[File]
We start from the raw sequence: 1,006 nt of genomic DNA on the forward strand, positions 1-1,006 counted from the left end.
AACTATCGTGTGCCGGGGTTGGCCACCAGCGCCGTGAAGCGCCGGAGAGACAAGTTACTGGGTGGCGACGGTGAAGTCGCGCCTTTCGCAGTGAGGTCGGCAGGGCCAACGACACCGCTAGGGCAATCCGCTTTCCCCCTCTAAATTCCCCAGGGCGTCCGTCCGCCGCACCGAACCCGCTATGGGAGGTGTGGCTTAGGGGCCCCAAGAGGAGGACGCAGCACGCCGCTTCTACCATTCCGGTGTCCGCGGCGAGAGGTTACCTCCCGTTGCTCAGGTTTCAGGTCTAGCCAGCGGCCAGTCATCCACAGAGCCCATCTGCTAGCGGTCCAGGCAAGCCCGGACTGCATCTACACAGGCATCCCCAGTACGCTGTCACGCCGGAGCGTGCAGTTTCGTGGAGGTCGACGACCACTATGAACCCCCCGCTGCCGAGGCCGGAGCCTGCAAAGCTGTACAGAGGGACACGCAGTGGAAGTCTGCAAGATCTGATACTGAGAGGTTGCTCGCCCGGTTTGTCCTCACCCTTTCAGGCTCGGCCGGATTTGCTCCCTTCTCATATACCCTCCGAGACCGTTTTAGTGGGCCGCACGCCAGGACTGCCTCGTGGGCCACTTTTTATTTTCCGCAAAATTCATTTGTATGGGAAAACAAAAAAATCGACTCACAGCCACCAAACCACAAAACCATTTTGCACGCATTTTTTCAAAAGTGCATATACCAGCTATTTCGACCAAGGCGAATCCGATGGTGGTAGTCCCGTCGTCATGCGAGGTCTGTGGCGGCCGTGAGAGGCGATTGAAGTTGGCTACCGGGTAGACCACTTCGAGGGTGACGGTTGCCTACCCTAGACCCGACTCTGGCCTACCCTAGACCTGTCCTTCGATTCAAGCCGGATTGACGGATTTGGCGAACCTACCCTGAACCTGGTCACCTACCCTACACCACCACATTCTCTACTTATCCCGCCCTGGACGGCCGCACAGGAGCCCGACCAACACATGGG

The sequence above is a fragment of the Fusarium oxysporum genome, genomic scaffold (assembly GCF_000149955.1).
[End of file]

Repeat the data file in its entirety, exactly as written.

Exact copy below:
We start from the raw sequence: 1,006 nt of genomic DNA on the forward strand, positions 1-1,006 counted from the left end.
AACTATCGTGTGCCGGGGTTGGCCACCAGCGCCGTGAAGCGCCGGAGAGACAAGTTACTGGGTGGCGACGGTGAAGTCGCGCCTTTCGCAGTGAGGTCGGCAGGGCCAACGACACCGCTAGGGCAATCCGCTTTCCCCCTCTAAATTCCCCAGGGCGTCCGTCCGCCGCACCGAACCCGCTATGGGAGGTGTGGCTTAGGGGCCCCAAGAGGAGGACGCAGCACGCCGCTTCTACCATTCCGGTGTCCGCGGCGAGAGGTTACCTCCCGTTGCTCAGGTTTCAGGTCTAGCCAGCGGCCAGTCATCCACAGAGCCCATCTGCTAGCGGTCCAGGCAAGCCCGGACTGCATCTACACAGGCATCCCCAGTACGCTGTCACGCCGGAGCGTGCAGTTTCGTGGAGGTCGACGACCACTATGAACCCCCCGCTGCCGAGGCCGGAGCCTGCAAAGCTGTACAGAGGGACACGCAGTGGAAGTCTGCAAGATCTGATACTGAGAGGTTGCTCGCCCGGTTTGTCCTCACCCTTTCAGGCTCGGCCGGATTTGCTCCCTTCTCATATACCCTCCGAGACCGTTTTAGTGGGCCGCACGCCAGGACTGCCTCGTGGGCCACTTTTTATTTTCCGCAAAATTCATTTGTATGGGAAAACAAAAAAATCGACTCACAGCCACCAAACCACAAAACCATTTTGCACGCATTTTTTCAAAAGTGCATATACCAGCTATTTCGACCAAGGCGAATCCGATGGTGGTAGTCCCGTCGTCATGCGAGGTCTGTGGCGGCCGTGAGAGGCGATTGAAGTTGGCTACCGGGTAGACCACTTCGAGGGTGACGGTTGCCTACCCTAGACCCGACTCTGGCCTACCCTAGACCTGTCCTTCGATTCAAGCCGGATTGACGGATTTGGCGAACCTACCCTGAACCTGGTCACCTACCCTACACCACCACATTCTCTACTTATCCCGCCCTGGACGGCCGCACAGGAGCCCGACCAACACATGGG

The sequence above is a fragment of the Fusarium oxysporum genome, genomic scaffold (assembly GCF_000149955.1).